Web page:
Demolishing Walls

I have become all things to all people so that by all possible means I might save some. 1 Corinthians 9:22

In 1945, after the Second World War, Germany was divided by the victors into two countries. East Germany was controlled by the communist regime of the Soviet Union and West Germany was a democracy supported by several Western nations. The former capital city of Berlin, although entirely within the borders of East Germany, was also partitioned into two segments. In 1961 the East Germans erected a one-hundred and sixty-six kilometer barrier to separate East from West Berlin. The Berlin Wall was a concrete and iron curtain that blocked free access in both directions for 28 years. At least 100 people were killed trying to cross the Berlin Wall.

In 1989, the Wall was opened. East and West German citizens could once again travel without restriction. Families were reunited after years of enforced separation. Official destruction of the Wall began on June 13, 1990. By November 30, 1991, the Wall, with the exception of six commemorative segments, was completely razed. This paved the way for the reunification of Germany.

Reflecting on the destruction of the Wall, German writer, Peter Schneider said, “Demolishing the Wall in the head will take longer than it will take for a demolition firm to do the same job.” Schneider makes a good point. Most of us struggle in our heads to demolish the walls that divide us. But it’s time to demolish the walls. The fences that keep us apart need to be torn down. Our walls of arrogance and ignorance must be destroyed. We must give up on the things that separate us. We must choose to live at peace with one another. Common ground must be found and misunderstandings dealt with and put away. This needs to happen individually, with families, with the community, and with the Church.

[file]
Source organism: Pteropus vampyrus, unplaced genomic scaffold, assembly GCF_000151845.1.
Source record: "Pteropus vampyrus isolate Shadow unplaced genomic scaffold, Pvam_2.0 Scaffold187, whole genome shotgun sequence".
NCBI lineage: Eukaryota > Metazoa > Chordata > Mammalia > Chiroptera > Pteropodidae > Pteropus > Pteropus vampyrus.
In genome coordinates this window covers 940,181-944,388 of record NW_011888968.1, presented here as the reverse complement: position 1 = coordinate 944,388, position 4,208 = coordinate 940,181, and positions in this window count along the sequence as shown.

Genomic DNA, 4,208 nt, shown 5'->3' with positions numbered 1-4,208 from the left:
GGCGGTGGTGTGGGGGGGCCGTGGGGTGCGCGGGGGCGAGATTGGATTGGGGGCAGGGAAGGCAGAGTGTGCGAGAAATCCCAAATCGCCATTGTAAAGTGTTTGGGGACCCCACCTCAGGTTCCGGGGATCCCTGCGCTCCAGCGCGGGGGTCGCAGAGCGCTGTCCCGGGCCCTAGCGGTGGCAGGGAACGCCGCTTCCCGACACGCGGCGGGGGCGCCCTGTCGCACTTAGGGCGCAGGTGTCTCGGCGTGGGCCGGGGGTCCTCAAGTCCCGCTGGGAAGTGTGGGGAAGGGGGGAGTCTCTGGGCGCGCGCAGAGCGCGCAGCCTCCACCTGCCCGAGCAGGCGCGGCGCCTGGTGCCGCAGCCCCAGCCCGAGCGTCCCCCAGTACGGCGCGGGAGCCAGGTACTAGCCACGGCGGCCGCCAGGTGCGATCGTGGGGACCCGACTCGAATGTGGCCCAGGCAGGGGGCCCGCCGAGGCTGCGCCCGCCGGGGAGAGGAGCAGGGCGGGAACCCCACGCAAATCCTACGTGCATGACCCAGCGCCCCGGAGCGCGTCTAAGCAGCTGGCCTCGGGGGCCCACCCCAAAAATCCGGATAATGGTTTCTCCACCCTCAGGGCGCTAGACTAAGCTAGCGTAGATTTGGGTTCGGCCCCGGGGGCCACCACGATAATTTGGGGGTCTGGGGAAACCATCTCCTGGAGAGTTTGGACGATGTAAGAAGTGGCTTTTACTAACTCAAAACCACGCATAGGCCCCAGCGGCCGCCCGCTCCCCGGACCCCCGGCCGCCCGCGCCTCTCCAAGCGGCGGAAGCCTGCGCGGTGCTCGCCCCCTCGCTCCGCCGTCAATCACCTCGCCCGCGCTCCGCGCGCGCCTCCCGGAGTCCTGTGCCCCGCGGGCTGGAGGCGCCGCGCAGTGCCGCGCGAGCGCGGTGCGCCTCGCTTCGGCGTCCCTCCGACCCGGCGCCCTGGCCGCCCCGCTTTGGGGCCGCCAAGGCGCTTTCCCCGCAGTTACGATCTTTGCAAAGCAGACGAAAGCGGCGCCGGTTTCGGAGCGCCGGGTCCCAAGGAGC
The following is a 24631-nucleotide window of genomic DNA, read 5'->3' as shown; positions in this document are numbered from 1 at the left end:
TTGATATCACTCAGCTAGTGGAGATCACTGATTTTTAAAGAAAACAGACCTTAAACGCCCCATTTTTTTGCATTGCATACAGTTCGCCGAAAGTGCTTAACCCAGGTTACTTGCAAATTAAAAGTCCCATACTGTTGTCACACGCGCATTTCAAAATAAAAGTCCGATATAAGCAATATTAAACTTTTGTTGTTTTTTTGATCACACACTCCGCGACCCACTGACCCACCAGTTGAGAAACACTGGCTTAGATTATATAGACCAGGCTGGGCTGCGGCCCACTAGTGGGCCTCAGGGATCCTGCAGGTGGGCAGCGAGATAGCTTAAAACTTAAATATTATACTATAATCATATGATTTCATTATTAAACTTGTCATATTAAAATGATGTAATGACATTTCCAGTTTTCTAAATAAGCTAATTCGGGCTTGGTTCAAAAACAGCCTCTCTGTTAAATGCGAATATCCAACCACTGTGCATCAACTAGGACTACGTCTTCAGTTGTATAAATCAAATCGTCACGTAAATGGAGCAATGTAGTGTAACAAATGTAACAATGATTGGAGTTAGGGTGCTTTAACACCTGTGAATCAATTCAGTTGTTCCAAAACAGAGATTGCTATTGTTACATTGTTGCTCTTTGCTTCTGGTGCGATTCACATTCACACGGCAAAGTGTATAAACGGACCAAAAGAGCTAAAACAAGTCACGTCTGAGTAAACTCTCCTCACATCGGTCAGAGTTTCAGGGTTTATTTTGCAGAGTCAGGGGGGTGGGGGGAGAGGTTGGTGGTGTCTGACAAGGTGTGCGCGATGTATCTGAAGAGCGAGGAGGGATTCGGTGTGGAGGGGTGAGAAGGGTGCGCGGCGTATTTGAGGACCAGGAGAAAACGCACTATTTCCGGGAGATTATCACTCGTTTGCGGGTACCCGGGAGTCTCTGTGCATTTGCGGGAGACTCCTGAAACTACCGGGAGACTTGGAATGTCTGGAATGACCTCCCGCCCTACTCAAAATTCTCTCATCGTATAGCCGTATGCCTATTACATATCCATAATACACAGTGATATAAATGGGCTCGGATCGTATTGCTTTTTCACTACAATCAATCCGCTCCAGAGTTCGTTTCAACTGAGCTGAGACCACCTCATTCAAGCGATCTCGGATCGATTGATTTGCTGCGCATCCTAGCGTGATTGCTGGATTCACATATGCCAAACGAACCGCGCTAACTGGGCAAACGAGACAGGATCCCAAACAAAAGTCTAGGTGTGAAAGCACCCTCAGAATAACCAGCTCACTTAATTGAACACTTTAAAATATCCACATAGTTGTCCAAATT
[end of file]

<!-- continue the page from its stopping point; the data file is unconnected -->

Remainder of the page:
Concerning the Church: It’s time for the “cold war” of denominationalism to come to an end. Religious pride must crumble with compassion for a world going to a lost eternity. We cannot allow ourselves to continue to be divided on nonessentials. There’s strength in unity. We were never meant to be ostriches with our heads buried in the sands of separation due to matters of conscience or personal preference (cf. 1 Corinthians 1:10). Instead of breaking communion with one another it’s time to make communion with each other. It’s time for barriers to be immersed and cleansed in the blood of Christ. If the kingdom of God is going to advance then believers need to demolish the walls between them. We cannot allow the past to impede the future. Unity must be our heart cry, the cry of each Bible believing Spirit filled church, the cry for our cities, and the cry for our nations.

Now that’s not to say that churches should join together in an ecumenical brotherhood. Far from it. Unity is never achieved at the expense of sound doctrine. There can be no unity apart from the Fatherhood of God. The Bible is clear, God is Creator of all but only the Father of those who are born again, born from above, born of the Spirit. Thus the unity that is needed is for born again believers to serve each other in love. For by this all men will know that we are His disciples (cf. John 13:34-35; Colossians 2:2).

So as for me, by the grace of God, I volunteer to be a servant to any and all in order to reach a wide range of people: the religious and not yet believers, legalists, immoralists, the poor, the rich¬† – whoever. I don’t intend to take on their way of life. I’ll always strive, in the power of the Spirit, to keep my bearings in Christ – but I’ll endeavour to enter their world and try to experience things from their point of view. With God’s help I’ll become just about any sort of servant there is in attempts to lead those I meet into a vital relationship with Christ. I do all this for the Gospel of Jesus Christ. I don’t just want to talk about it; I want to humbly and actively live it for His honour and glory (cf. 1 Corinthians 9:19-23).

Will you join me?

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